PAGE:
"Again he entered the synagogue, and a man was there who had a withered hand. They watched him to see whether he would cure him on the sabbath, so that they might accuse him. And he said to the man who had the withered hand, “Come forward.” Then he said to them, “Is it lawful to do good or to do harm on the sabbath, to save life or to kill?” But they were silent. He looked around at them with anger; he was grieved at their hardness of heart and said to the man, “Stretch out your hand.” He stretched it out, and his hand was restored. The Pharisees went out and immediately conspired with the Herodians against him, how to destroy him." (Mark 3:1-6, NRSV)
How do we use our hands?
Pray As Yo Go, the website I often use for daily prayer, has been moving through a group of stories in the Gospel of Mark portraying a series of Jesus' run-ins with the Pharisees. One usual look at these stories centers on the debate over Jesus' healing activities on the Sabbath. Having spent six years teaching in an Orthodox Jewish school, in which all of life centers on the debate over how to follow to the letter and in every possible life circumstance and occasion the 613 legal requirements set forth in the Bible, I have a sense of the astonishment and outrage with which Jesus' conduct was met. For the Jewish people, the Torah is God's self-donation, the revelation of who God is and the means by which the mutually longed-for relatinship between God and humanity is effected, just as Jesus is God's self-donation and revelation and mediator for Christians. Jesus' violation of Torah Sabbath laws is serious stuff, going well beyond the seemingly simple question we tend to articulate in Sunday School, the one which implies its own answer: Isn't it better to heal someone than to ignore him?
In light of my CPE summer and our endless discussion of the relationship between physical and spiritual, and in light of my own life, I'm not much interested these days in the ongoing legal debate between Jesus and the Pharisees. I'm interested in the healing, and in this story I'm interested in the hands, in what we use them for and in why the healing of hands is so important.
We use our hands to care for ourselves. If you've ever injured a hand or had an arm in a sling or, God forbid, lost a hand or an arm, you know. The simplest of tasks -- bathroom tasks, kitchen tasks, laundry tasks, LAPTOP tasks -- requires a major investment of time, energy, and problem-solving skills to execute in the absence of both hands. Life for the man with the withered hand must have been a relentless challenge, sapping his own resources and exhausting the patience of everyone around him.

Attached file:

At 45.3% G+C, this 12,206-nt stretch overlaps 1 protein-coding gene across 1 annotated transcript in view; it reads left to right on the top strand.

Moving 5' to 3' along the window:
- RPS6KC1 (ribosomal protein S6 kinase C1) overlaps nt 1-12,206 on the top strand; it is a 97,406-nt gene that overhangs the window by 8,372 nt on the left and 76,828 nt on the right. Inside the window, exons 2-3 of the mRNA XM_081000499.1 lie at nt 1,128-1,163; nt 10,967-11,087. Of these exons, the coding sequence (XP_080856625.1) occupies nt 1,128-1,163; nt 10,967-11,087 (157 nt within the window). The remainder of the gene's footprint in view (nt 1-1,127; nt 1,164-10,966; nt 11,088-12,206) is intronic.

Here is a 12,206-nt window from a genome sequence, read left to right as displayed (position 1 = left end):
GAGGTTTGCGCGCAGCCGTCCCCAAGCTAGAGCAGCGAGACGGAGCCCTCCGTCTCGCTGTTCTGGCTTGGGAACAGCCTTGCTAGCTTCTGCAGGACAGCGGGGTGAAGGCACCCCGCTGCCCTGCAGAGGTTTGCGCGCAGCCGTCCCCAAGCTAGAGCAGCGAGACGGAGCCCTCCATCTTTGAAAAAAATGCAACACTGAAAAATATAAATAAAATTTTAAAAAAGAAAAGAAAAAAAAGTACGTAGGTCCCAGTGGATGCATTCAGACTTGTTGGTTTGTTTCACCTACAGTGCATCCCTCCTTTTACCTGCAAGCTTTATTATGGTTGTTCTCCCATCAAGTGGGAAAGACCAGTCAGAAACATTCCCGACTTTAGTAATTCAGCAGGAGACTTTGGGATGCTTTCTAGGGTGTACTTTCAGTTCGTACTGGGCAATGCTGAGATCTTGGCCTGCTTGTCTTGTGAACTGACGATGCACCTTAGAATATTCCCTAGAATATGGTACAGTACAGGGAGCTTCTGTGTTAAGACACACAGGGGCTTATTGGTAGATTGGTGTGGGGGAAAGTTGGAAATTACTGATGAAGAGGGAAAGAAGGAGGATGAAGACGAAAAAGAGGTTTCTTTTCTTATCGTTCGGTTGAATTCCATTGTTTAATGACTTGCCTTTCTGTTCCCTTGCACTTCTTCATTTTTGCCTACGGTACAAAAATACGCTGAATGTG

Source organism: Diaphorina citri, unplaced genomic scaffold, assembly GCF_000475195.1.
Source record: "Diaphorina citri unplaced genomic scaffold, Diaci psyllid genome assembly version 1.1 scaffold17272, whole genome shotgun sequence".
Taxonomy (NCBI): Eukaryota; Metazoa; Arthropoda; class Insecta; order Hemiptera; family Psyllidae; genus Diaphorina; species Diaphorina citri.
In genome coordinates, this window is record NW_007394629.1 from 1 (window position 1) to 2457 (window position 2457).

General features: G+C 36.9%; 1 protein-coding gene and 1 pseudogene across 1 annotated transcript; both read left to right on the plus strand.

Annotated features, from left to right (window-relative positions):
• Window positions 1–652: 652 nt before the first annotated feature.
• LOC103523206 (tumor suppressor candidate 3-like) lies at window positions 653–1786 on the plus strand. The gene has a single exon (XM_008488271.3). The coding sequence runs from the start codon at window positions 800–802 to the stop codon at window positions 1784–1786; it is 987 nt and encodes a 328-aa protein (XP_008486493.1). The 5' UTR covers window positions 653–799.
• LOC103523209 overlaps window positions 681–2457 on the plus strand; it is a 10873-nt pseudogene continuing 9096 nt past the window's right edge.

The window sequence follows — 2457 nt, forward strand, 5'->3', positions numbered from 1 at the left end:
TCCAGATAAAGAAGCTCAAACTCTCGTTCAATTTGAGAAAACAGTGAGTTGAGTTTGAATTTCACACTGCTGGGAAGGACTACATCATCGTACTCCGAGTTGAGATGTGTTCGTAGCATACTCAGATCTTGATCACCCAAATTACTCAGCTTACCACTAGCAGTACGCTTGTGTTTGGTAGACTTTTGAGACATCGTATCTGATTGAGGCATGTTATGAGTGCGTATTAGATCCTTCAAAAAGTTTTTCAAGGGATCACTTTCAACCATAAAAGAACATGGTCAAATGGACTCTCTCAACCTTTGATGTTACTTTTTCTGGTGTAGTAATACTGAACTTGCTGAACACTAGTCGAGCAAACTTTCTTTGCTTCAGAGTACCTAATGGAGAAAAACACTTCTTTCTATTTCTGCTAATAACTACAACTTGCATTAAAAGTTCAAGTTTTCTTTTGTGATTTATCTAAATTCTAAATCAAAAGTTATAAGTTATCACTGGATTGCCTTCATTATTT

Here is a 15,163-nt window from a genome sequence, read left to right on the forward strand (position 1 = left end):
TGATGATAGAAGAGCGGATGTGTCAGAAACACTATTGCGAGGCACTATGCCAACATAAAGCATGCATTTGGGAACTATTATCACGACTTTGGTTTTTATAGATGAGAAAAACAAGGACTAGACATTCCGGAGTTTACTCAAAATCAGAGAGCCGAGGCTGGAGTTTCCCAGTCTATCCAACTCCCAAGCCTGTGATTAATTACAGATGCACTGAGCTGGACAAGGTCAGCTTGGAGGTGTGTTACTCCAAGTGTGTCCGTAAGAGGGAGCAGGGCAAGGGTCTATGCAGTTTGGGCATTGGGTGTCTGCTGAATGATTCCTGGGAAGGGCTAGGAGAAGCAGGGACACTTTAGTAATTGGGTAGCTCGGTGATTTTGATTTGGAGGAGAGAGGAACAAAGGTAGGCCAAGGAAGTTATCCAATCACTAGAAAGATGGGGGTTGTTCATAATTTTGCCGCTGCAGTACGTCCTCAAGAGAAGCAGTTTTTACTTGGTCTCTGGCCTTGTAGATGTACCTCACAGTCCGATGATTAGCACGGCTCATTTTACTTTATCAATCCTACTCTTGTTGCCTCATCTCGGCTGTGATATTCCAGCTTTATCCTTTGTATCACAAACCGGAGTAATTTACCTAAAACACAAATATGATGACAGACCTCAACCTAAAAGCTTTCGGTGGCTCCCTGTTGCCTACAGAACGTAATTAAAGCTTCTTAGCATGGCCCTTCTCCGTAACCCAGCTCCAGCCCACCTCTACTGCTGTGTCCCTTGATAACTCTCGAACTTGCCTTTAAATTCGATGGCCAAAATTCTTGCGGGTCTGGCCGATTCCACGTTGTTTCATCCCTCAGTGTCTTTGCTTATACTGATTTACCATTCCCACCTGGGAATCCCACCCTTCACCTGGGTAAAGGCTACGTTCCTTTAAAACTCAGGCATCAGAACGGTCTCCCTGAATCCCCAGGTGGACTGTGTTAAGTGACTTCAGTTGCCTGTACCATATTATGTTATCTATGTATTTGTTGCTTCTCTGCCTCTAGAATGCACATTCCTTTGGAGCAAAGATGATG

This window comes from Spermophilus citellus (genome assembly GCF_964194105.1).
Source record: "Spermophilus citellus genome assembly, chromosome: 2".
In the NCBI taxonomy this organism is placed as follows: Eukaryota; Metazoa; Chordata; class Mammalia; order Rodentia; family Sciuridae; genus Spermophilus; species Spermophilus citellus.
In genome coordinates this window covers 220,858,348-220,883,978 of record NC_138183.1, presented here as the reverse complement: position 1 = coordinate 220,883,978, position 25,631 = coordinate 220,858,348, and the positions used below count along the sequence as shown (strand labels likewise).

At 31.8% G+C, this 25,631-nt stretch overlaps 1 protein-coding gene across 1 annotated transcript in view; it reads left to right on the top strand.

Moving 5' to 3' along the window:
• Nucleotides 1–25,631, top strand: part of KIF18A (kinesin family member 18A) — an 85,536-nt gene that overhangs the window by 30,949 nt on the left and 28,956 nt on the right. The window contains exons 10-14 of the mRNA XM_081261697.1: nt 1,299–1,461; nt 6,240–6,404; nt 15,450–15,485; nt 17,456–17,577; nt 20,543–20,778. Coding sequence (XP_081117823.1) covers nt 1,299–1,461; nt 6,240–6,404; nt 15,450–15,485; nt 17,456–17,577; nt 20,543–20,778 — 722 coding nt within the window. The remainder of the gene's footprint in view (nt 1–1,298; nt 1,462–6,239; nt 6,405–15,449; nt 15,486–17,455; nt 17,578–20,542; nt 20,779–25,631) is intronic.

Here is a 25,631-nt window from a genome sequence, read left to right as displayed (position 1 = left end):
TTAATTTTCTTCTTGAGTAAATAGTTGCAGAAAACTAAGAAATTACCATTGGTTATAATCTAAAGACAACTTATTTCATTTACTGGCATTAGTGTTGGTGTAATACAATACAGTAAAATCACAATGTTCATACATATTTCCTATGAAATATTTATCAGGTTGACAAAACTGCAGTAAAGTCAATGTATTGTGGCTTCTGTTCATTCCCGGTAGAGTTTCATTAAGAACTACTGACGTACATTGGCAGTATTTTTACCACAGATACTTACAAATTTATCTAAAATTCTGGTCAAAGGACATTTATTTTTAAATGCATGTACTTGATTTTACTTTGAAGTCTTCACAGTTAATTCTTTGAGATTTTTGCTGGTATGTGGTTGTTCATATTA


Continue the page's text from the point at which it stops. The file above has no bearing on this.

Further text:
We use our hands to do things for others -- in our work, in our generosity. Office work, factory work. Nursing, baking, surgery, bandaging a skinned knee. Building a fire, vacuuming a rug, making a bed. Our lives in community presume our two-handedness. How many times did someone remove both work and a sense of value from the man with the withered hand by saying, "I'll take care of it?"
We use our hands for relationship. Shaking hands, making love, waving. Pats on the back. Reaching out in shared joy or sorrow. Had the man's withered hand made him more isolated, less able to participate in life with those he cared about?
A withered hand is like a withered spirit. When your spirit has been crushed it's hard to take care of yourself. Hard to care for others. Hard to be in relationship. Healing ~ whether of a hand or a spirit, whether of an injury visible or invisible ~ it's always about the same losses, always about recovery of self, of community, of relationship.
So no, I'm not much interested these days in whether or not Jesus worked on Shabbos. I'm interested in how pervasive injury is and in what healing means. I'm interested in the restoration of life in its wild and all-pervasive wholeness, and in what kind of miracle that requires.
(Image: St. Mark, Lindisfarne Gospels)